As for the 48 porcelains, which of course have earned the nickname “Dragonervasen -- The Dragoon Vases,” despite the vicissitudes of nearly three centuries of wars and revolutions, they’re still on display, in the Kunstsammlaung in Dresden

 

Profile - The Massie Affair

In February and March of 1932 the U.S. Fleet engaged in extensive joint maneuvers with the Army in the Hawaiian Islands and then undertook Fleet Problem XIII.  Normally during cruises to Hawaii in connection with maneuvers, the men of the fleet would be given liberty.  But this time very few men, officers or enlisted, made it ashore to enjoy the attractions of the tropical paradise.  This was because of heightened racial tensions in Hawaii as a result of the “Massie Affair,” one of the most widely reported racial incidents of the early 1930s, about which the New York Times alone ran some 200 stories.

At about 1:00 am on the morning of September 13, 1931, the badly beaten Mrs. Thalia Fortescue Massie was found by a passing motorist wandering along a road in Honolulu.  Her husband, Navy Lt., j.g., Thomas Massie was summoned, and Thalia reported that after leaving a party at a Waikiki nightclub the previous evening, she had been abducted and raped by several Asian and Hawaiian men. 

Given her broken jaw and numerous bruises, the police accepted Thalia Massie’s story.  Five men “fitting the description” who had been arrested in connection with an altercation over a traffic incident during which a woman of Hawaiian-Asian background was struck in the face, were promptly charged with the crime.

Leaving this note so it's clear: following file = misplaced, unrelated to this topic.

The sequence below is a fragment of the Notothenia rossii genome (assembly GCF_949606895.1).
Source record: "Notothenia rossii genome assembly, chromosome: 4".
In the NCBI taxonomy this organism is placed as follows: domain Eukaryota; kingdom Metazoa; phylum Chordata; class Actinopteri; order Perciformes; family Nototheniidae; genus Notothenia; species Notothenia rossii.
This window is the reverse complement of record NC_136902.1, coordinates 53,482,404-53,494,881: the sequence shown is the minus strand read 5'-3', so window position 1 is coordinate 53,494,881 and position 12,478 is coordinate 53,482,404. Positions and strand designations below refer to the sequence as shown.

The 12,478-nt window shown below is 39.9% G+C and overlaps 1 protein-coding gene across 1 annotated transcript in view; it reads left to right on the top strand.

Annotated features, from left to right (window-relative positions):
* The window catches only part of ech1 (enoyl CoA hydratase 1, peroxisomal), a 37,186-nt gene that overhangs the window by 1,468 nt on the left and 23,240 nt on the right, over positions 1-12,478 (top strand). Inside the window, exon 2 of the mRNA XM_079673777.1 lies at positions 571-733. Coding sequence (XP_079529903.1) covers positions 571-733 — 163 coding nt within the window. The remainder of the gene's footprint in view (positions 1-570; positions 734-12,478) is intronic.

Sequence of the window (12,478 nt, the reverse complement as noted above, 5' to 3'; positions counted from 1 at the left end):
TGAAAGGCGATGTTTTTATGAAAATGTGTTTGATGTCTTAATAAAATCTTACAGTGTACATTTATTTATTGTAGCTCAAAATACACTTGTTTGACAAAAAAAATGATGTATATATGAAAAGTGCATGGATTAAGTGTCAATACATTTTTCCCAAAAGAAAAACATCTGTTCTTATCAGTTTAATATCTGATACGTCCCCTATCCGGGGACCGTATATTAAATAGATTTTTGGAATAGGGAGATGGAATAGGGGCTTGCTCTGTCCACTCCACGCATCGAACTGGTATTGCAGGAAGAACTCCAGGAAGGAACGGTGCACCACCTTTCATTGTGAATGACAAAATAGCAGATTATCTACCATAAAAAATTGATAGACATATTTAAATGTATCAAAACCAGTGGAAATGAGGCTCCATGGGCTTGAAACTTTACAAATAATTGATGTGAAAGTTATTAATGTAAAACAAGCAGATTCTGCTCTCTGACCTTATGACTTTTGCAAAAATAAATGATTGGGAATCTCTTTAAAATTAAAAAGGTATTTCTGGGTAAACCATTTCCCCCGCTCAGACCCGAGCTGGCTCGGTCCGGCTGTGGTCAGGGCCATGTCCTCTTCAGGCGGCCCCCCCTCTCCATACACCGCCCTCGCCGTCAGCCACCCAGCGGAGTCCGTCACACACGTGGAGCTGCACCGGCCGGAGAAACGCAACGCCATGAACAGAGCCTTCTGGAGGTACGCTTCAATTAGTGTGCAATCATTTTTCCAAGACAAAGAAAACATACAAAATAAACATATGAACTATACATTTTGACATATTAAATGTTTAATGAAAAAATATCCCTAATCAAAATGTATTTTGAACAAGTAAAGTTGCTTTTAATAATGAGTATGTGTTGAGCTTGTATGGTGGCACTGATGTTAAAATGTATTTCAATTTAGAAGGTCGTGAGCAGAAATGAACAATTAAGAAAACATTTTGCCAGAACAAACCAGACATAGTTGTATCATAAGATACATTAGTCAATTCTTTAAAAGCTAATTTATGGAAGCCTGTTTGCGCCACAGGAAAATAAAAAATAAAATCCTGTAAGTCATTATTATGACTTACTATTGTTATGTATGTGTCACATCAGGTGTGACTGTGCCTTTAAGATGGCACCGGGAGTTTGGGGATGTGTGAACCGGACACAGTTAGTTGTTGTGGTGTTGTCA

The five were brought to trial on November 16th.  The men were represented by some of the best attorneys in Hawaii, and these soon proved up to their reputations.  The defense pointed out numerous holes in Thalia Massie’s story.

The defense produced evidence that the Massie’s marriage was not a happy one.  Thalia, born to wealth and privilege, had married Thomas Massie when she was 16, shortly after he graduated from Annapolis in 1927.  She soon found the Navy boring, despising life of a Navy wife and looking down upon her peers.  There was evidence of extra-marital affairs and liquor-fueled public rows with her husband.  During the party in Waikiki on September 12th Thalia had been seen having a heated exchange with another officer, which culminated in her slapping his face and storming out of the nightclub. 

Two physicians who examined Mrs. Massie could find no physical evidence of rape.  In addition, despite her claim that she had been dragged along the ground, there were no scuff marks on her shoes nor was her clothing torn or soiled.  On top of that, the men had all been subject to a medical examination upon their arrest, and none showed evidence of recent sexual activity.  Then there was the problem of the timing, for the five men had an ironclad alibi; at the moment that Thalia Massie claimed the rape had taken place the five were involved in the auto accident that led to their initial arrest.